This proposed policy change seems to confuse ‘minimal risk’ studies with ‘no risk’ studies. Under the categorization of minimal risk, the following study components can and often are approved: blood draws, nasopharyngeal specimen collection, sensitive medical data collection, surveys on drug use and or sexual habits, mild to moderate physical activities, and administration of supplements for which no IND application is required. None of these research procedures are without some real risk yet all might be classifiable as ‘minimal risk’. To think that a reviewing IRB should not be entitled to an annual status report on such studies just because the initial review was conducted via expedited review procedures is at odds with what everyone intimately involved with the IRB process knows – investigator compliance with human subject protection regulations is partially, but substantively, predicated on the fact that there is continuing oversight.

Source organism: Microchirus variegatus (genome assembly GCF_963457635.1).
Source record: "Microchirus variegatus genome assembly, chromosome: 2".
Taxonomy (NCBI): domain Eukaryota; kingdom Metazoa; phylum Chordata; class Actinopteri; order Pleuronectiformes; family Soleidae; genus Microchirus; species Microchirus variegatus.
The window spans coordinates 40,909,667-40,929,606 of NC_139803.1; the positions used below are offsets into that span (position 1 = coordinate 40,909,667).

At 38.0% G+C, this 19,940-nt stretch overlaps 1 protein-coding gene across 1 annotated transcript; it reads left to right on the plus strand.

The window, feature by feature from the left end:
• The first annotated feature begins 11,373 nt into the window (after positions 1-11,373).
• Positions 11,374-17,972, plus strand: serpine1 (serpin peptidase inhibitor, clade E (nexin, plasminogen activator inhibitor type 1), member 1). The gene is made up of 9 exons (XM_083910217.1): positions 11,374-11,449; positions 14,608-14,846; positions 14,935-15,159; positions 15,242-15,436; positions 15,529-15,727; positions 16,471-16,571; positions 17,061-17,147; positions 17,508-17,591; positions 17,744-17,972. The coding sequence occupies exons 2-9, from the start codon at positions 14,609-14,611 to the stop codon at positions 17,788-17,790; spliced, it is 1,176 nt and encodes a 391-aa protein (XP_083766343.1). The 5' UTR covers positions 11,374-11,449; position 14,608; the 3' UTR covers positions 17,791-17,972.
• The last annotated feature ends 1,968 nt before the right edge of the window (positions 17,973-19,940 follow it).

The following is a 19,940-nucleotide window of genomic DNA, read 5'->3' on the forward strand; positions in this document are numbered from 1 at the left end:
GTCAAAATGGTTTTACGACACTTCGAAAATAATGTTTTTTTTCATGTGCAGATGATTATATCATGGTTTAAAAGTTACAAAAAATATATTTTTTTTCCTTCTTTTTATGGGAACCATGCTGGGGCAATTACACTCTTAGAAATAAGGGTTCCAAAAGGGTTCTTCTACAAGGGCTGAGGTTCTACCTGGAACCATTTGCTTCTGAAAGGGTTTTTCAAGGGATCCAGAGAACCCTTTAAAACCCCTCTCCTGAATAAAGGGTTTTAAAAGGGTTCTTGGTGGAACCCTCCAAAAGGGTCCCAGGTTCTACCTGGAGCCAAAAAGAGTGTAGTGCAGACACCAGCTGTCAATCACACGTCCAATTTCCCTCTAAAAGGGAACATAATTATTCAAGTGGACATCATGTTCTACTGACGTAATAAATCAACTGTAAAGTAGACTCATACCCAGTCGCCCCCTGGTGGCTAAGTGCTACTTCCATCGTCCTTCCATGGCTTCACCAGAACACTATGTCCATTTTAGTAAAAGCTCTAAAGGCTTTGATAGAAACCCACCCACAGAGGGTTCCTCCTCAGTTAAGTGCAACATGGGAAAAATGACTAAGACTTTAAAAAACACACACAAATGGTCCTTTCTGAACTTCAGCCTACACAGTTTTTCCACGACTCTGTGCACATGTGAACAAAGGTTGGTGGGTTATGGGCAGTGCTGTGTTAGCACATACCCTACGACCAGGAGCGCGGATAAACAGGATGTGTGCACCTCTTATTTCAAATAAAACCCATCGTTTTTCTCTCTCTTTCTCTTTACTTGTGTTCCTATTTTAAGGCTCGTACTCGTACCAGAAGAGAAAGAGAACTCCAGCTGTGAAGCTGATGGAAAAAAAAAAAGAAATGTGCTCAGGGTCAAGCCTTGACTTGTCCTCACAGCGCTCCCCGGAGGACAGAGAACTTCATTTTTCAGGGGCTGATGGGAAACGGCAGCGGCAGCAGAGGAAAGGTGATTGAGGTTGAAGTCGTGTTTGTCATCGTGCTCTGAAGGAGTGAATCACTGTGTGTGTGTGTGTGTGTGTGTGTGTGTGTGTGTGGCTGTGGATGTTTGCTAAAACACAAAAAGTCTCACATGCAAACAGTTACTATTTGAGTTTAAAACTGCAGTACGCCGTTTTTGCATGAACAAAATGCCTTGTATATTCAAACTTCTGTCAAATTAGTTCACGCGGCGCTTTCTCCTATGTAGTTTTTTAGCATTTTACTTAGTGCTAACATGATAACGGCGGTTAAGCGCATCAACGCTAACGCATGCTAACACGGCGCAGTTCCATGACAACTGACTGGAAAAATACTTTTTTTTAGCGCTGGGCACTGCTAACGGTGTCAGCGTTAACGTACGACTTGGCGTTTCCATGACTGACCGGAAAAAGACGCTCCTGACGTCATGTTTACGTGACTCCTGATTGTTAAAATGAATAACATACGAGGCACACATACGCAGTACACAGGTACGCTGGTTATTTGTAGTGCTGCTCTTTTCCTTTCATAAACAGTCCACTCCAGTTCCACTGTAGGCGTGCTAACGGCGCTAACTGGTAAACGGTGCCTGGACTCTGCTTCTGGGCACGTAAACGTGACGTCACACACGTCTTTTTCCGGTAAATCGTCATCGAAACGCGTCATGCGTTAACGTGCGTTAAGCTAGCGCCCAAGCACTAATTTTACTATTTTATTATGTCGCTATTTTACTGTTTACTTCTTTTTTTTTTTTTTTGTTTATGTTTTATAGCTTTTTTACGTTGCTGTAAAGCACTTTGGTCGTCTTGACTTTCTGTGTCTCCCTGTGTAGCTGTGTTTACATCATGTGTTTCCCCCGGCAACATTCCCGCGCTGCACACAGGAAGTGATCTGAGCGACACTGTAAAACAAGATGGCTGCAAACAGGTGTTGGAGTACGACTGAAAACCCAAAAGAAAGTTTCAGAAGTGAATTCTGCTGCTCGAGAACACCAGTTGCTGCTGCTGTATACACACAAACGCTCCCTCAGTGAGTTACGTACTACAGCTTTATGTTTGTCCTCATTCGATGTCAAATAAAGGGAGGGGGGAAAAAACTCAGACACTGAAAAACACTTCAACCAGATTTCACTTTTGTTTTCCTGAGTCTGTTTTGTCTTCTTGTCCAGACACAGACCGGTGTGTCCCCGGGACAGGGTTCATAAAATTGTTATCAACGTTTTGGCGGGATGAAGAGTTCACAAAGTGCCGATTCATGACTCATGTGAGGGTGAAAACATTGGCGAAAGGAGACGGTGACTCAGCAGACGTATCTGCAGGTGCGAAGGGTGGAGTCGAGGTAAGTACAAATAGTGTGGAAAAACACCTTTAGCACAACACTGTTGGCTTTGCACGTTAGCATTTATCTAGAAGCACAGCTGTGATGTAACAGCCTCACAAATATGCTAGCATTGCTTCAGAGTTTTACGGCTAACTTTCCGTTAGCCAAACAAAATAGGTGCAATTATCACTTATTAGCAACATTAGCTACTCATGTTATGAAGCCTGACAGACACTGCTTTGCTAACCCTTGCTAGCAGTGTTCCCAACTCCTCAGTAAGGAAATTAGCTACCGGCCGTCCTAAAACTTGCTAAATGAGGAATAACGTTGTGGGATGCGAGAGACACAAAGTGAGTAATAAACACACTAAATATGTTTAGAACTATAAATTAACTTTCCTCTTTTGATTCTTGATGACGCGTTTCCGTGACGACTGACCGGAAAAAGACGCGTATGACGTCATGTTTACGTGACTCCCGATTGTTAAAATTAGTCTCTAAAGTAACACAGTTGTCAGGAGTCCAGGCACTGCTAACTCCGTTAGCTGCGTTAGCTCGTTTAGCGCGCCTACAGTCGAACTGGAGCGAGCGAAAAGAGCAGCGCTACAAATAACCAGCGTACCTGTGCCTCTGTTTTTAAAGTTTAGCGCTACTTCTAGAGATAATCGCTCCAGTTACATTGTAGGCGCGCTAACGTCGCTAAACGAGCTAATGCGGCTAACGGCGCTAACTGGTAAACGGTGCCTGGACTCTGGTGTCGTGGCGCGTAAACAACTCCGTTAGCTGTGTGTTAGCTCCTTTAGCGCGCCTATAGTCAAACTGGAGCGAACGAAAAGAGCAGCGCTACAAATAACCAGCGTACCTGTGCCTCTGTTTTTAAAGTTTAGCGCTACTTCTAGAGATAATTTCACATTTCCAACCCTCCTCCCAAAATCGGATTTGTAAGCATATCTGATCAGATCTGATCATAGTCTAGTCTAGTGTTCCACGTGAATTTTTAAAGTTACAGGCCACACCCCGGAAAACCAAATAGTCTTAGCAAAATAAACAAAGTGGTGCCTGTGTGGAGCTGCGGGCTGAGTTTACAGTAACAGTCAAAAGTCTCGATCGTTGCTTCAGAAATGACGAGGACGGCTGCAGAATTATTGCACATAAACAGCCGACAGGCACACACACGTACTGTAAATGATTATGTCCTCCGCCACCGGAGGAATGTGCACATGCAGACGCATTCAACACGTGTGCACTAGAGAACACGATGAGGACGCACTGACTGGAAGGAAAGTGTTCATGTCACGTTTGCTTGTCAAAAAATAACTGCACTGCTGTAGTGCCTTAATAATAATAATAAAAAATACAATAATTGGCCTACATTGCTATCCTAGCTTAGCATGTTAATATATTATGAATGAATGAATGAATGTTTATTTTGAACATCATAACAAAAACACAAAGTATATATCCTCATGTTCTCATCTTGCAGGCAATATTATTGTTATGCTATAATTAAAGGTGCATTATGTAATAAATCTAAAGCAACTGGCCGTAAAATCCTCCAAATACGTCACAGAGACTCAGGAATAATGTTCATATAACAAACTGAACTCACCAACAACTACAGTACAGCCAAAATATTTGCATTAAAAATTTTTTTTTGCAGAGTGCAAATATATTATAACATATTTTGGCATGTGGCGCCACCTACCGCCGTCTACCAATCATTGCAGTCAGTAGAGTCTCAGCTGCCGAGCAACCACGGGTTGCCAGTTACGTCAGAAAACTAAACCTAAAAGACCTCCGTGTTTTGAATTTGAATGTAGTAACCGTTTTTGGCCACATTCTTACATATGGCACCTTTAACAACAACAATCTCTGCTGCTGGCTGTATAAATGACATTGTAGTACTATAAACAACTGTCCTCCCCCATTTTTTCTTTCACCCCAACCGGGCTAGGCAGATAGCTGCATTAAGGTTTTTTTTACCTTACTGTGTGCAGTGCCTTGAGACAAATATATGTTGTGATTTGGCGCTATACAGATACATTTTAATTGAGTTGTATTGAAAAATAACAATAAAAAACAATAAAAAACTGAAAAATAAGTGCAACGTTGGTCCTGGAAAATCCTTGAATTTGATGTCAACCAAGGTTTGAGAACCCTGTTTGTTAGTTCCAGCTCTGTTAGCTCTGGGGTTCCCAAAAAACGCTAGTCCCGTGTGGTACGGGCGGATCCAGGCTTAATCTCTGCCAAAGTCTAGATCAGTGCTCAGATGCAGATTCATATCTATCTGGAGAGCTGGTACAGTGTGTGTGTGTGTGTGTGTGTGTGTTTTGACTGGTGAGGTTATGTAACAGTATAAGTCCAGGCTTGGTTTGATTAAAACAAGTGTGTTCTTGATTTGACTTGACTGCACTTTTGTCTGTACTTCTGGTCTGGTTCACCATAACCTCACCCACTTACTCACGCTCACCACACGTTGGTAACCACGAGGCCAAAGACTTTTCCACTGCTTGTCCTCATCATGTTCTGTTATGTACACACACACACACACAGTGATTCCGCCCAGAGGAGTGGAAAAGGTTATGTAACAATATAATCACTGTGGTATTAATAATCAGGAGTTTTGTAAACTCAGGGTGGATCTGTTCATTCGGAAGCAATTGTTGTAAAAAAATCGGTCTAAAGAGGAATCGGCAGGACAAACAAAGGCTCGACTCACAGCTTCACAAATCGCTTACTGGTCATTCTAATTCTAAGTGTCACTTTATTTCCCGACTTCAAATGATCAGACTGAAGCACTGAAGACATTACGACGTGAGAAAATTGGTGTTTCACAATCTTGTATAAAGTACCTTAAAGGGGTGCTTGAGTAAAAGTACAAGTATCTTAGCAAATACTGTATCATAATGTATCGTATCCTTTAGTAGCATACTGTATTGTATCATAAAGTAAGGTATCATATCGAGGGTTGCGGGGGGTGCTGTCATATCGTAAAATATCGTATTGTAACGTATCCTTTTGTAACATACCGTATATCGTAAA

Doing away with Continuing Reviews for any study is not appropriate. Rather than change this policy DHHS would be much better served by providing (and perhaps mandating) webinars for IRBs that could provide guidance on streamlining reviews. Knowledgeable IRBs are conducting most Continuing Reviews via the expedited review process. In a nutshell, the current Continuing Review process is not overly-burdensome and works very well when both IRBs and Investigators understand their roles and duties in the research review process. Doing away with Continuing Reviews will only encourage non-compliance by investigators who will take the policy change as evidence that DHHS thinks the whole notion of human subject protections is overblown.